It shone brightly, steadily, for thirty seconds, then flicked out as suddenly as it had appeared.

The rest now depended on faith.

He glanced down at the street below. Gravesend Avenue. An empty, dirty street with only back doors, back walls, and no hope.

A street Greg used to know as intimately as any in the world.

But would rather die than return to.

It was a bad sign, Foss would say. A dark omen, Deo might laugh.

And Greg would agree.

But the building's address wasn't on Gravesend, but Beecher. A difference that Greg told them made all the difference in the world.

So long as he was awake.

After listening at the door to the stairway for long minutes, he put his hiding place behind him, silently descending toward the four luxury penthouses on 44 and 45.

Across the street, Bobby Fosselis sat shivering on the floor of the rented office.

He had no way of knowing if Greg had seen his signal. Or if Greg was even on the roof. But he gave it anyway. As he would three more times in the next hour.

He wiped the heavy sweat from his eyes and peeked out the window.

The targeted penthouses were still dark, had been since just before nine that evening. If everything was going according to plan, Greg should be walking around in the first one right now. It should all be over in the next forty-five minutes.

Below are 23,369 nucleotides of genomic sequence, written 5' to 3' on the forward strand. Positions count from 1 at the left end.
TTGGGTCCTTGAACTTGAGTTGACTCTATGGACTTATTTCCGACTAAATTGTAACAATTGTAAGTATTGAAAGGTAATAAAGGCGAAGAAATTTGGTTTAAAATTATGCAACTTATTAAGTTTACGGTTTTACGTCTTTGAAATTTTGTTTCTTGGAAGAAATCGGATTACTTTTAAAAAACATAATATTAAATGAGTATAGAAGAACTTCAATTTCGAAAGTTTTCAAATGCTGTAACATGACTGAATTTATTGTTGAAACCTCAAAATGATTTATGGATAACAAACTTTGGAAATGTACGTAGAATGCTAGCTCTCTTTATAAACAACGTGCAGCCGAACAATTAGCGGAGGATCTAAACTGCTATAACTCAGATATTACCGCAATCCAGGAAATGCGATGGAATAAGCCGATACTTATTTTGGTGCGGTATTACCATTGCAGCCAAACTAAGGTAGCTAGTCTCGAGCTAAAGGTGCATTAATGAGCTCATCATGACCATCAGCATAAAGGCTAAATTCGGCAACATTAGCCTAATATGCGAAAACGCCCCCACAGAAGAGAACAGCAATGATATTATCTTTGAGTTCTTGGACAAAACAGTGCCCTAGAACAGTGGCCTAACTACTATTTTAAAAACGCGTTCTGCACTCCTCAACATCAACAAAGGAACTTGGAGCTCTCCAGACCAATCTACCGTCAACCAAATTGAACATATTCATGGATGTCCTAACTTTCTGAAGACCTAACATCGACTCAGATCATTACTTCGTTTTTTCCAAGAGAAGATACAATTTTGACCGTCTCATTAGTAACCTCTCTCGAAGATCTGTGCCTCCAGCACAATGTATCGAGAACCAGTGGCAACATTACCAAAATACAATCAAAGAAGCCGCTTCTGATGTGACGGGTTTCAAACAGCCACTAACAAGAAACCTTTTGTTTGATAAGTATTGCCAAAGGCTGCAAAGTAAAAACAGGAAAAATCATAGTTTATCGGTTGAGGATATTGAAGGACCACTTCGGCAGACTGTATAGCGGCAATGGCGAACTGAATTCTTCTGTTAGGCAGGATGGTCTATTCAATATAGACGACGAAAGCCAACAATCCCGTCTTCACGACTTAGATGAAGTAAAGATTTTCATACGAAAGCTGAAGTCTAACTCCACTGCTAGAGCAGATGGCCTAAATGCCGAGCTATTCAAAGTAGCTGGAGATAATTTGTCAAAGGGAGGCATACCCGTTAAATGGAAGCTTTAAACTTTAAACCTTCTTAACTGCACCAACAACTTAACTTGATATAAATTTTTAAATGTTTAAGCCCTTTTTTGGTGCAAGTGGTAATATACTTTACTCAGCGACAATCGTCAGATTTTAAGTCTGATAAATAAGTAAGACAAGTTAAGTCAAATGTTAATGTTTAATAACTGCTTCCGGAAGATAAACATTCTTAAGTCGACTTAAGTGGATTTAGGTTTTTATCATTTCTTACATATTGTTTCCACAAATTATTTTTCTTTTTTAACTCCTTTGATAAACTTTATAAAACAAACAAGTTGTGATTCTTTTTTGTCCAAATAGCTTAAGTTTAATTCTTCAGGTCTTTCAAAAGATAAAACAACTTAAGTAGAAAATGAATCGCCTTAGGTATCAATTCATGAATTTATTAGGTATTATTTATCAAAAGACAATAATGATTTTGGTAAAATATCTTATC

Should be.

But to an addict who hadn't fixed in six hours, forty-five minutes was a lifetime.

The late-fiftyish man (who looked twenty years older) glanced back at the desk where his works and a rock of black tar heroin sat waiting.

It would be easy, so easy for him to shoot up now. To feel the warmth course through his collapsing veins. It would steady him, he tried to convince himself, sharpen him for the vigil he must keep. It would make him more alert to any changes in the status of the penthouses. Changes that Greg must instantly be made aware of.


Greg would understand, he continued in his silent argument. He always did. Right? He would sigh and say, "Hey, it happens." Then shake his head and walk away, a look of disappointment and pity on his face.

But Foss had given his word to the younger man. And, for the moment at least, that was a stronger, more visceral demand on him than the drugs.

For the moment.

He checked the penthouses again, then glanced down at the street below. Wondering if there'd be any dealers around when he left.

* * *

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Meet the Author

Richard Steinberg lectures on issues that include counterterrorism, international security, and the history of assassinations in America. A former consultant and founder of an international high-risk security firm, Steinberg began writing full-time after recovering from a gunshot wound incurred in the line of duty. His first novel, The Gemini Man, is currently being developed for feature film adaptation by producer Steven Haft.

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Nobody's Safe 3.2 out of 5 based on 0 ratings. 5 reviews.
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Guest More than 1 year ago
I thought this new character Gregory Picaro is going to be a great second book.